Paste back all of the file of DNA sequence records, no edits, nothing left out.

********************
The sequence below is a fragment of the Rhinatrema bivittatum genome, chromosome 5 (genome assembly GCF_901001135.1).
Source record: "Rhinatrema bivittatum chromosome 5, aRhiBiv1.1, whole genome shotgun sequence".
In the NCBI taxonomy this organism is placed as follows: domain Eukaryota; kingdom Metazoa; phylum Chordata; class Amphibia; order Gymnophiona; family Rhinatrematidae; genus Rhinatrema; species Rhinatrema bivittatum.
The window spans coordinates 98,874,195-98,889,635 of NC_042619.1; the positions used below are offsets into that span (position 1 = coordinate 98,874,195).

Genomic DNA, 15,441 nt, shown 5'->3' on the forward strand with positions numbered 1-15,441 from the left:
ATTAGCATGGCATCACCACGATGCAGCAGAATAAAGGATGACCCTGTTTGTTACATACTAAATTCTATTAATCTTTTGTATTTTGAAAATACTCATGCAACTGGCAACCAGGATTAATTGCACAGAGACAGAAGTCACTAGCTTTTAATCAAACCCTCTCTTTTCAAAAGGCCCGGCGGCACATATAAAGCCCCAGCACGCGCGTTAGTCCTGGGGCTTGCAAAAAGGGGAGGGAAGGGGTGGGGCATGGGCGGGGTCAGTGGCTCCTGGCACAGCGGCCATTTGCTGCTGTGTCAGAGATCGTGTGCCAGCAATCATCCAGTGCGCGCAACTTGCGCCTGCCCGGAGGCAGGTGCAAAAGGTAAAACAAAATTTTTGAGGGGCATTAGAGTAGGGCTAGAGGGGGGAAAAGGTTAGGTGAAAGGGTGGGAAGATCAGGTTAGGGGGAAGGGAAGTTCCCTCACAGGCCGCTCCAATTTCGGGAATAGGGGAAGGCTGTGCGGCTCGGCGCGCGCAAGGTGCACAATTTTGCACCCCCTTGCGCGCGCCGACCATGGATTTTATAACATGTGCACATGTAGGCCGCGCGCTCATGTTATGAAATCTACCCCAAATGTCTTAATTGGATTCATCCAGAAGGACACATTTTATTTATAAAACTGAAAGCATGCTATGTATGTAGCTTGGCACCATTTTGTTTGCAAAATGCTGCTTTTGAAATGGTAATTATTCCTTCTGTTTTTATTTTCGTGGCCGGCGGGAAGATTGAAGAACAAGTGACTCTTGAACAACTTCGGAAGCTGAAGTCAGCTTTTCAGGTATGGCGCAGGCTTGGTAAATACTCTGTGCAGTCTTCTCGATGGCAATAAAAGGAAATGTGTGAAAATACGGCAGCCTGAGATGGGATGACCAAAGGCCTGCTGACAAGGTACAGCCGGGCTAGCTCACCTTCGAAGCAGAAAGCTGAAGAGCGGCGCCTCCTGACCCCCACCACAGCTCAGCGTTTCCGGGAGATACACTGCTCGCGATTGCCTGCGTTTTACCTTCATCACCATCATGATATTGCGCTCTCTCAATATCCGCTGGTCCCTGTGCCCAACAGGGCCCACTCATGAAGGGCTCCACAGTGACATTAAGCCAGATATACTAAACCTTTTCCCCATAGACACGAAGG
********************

The sequence below is a fragment of the Rhinatrema bivittatum genome, chromosome 5 (genome assembly GCF_901001135.1).
Source record: "Rhinatrema bivittatum chromosome 5, aRhiBiv1.1, whole genome shotgun sequence".
In the NCBI taxonomy this organism is placed as follows: domain Eukaryota; kingdom Metazoa; phylum Chordata; class Amphibia; order Gymnophiona; family Rhinatrematidae; genus Rhinatrema; species Rhinatrema bivittatum.
The window spans coordinates 98,874,195-98,889,635 of NC_042619.1; the positions used below are offsets into that span (position 1 = coordinate 98,874,195).

Genomic DNA, 15,441 nt, shown 5'->3' on the forward strand with positions numbered 1-15,441 from the left:
ATTAGCATGGCATCACCACGATGCAGCAGAATAAAGGATGACCCTGTTTGTTACATACTAAATTCTATTAATCTTTTGTATTTTGAAAATACTCATGCAACTGGCAACCAGGATTAATTGCACAGAGACAGAAGTCACTAGCTTTTAATCAAACCCTCTCTTTTCAAAAGGCCCGGCGGCACATATAAAGCCCCAGCACGCGCGTTAGTCCTGGGGCTTGCAAAAAGGGGAGGGAAGGGGTGGGGCATGGGCGGGGTCAGTGGCTCCTGGCACAGCGGCCATTTGCTGCTGTGTCAGAGATCGTGTGCCAGCAATCATCCAGTGCGCGCAACTTGCGCCTGCCCGGAGGCAGGTGCAAAAGGTAAAACAAAATTTTTGAGGGGCATTAGAGTAGGGCTAGAGGGGGGAAAAGGTTAGGTGAAAGGGTGGGAAGATCAGGTTAGGGGGAAGGGAAGTTCCCTCACAGGCCGCTCCAATTTCGGGAATAGGGGAAGGCTGTGCGGCTCGGCGCGCGCAAGGTGCACAATTTTGCACCCCCTTGCGCGCGCCGACCATGGATTTTATAACATGTGCACATGTAGGCCGCGCGCTCATGTTATGAAATCTACCCCAAATGTCTTAATTGGATTCATCCAGAAGGACACATTTTATTTATAAAACTGAAAGCATGCTATGTATGTAGCTTGGCACCATTTTGTTTGCAAAATGCTGCTTTTGAAATGGTAATTATTCCTTCTGTTTTTATTTTCGTGGCCGGCGGGAAGATTGAAGAACAAGTGACTCTTGAACAACTTCGGAAGCTGAAGTCAGCTTTTCAGGTATGGCGCAGGCTTGGTAAATACTCTGTGCAGTCTTCTCGATGGCAATAAAAGGAAATGTGTGAAAATACGGCAGCCTGAGATGGGATGACCAAAGGCCTGCTGACAAGGTACAGCCGGGCTAGCTCACCTTCGAAGCAGAAAGCTGAAGAGCGGCGCCTCCTGACCCCCACCACAGCTCAGCGTTTCCGGGAGATACACTGCTCGCGATTGCCTGCGTTTTACCTTCATCACCATCATGATATTGCGCTCTCTCAATATCCGCTGGTCCCTGTGCCCAACAGGGCCCACTCATGAAGGGCTCCACAGTGACATTAAGCCAGATATACTAAACCTTTTCCCCATAGACACGAAGG